The day started quietly, painfully quietly. Even before 7am I was thinking of which similie I could best use to sum up the feeling and settled on pulling teeth.
Just then though I saw a bird that made the whole experience worthwhile: a Maridalen tick in the form of a pair of Pintail (stjertand). This is what makes birding so much fun as there is always the chance of something unexpected.
But after that excitement the teeth pulling did continue...
I had started by heading into the centre of Oslo at 6am hoping to find the first Black Redstart (svartrødstjert) of the year. I failed on that score but the street cleaners and down and outs whose company I shared, if only fleetingly, did have 2 Common Crossbills (grankorsnebb) and a Meadow Pipit (heipiplerke) flying over plus White Wagtail (linberle), House Sparrow (gråspurv), Fieldfare (gråtrost) and Great Tit (kjøttmeis).
Maridalen apart from the afore mentioned tick was as quiet as it gets. Hopefully this is a case of the lull before the storm but next week’s rain has now disappeared from the forecast so I fear it may remain like this for a while. There are of course birds though and the dawn chorus is loud now but consists only of thrushes, Robin (rødstrupe), Dunnock (jernspurv), Wren (gjerdesmett) and Chaffinch (bokfink) with the just odd Chiffchaff (gransanger) and Willow Warbler (løvsanger) so far.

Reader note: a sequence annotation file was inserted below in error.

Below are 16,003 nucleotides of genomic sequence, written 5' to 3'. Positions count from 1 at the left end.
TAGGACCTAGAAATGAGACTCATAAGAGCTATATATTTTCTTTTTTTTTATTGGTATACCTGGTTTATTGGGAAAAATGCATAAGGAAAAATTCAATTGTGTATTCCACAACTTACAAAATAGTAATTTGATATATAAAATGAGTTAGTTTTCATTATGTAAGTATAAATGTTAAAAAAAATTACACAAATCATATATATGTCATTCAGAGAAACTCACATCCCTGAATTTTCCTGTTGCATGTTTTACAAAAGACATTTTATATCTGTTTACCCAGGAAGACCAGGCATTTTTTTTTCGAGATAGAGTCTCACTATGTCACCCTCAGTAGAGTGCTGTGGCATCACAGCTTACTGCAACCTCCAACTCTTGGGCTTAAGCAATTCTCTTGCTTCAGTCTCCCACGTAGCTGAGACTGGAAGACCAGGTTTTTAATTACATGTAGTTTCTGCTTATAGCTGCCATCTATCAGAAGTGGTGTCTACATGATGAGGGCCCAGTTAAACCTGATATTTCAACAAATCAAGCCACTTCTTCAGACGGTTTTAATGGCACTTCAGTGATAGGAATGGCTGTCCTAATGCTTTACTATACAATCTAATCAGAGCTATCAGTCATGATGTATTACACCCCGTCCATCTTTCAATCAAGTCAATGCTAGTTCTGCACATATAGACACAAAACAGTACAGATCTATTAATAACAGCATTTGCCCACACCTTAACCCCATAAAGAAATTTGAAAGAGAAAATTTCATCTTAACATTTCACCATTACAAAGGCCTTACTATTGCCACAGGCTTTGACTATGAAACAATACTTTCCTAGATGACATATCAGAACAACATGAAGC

I wrote the above on my phone whilst in the field – gives another idea of how quiet it was. As the thought of breakfast became overpowering I drove out of Maridalen and stopped at the lake one last time and now found three Teal (krikkand), a Tufted Duck (toppand) and 4 Canada Geese had arrived so maybe there has been some movement of wildfowl today. There may also have been a movement of waders as I put up two Common (enkeltbekkasin) and two Jack Snipe (kvartbekkasin) from a tiny marsh which at best has held a single Common Snipe before. Their tell tale droppings were easy to see and I kick myself for having left the camera in the car as the Jack Snipe flew around me in great light..... maybe they'll hang around though and give me another chance.
News from yesterday and today is of a Black-necked Grebe (svarthalsdykker) which is a real rarity in Norway found at exactly the spot where Rune and I searched for White-billed Diver on Thursday in Hedmark. We did have 5 Slavonian Grebes (horndykker) but I wonder if we missed something?
|female Yellowhammer (gulspurv)|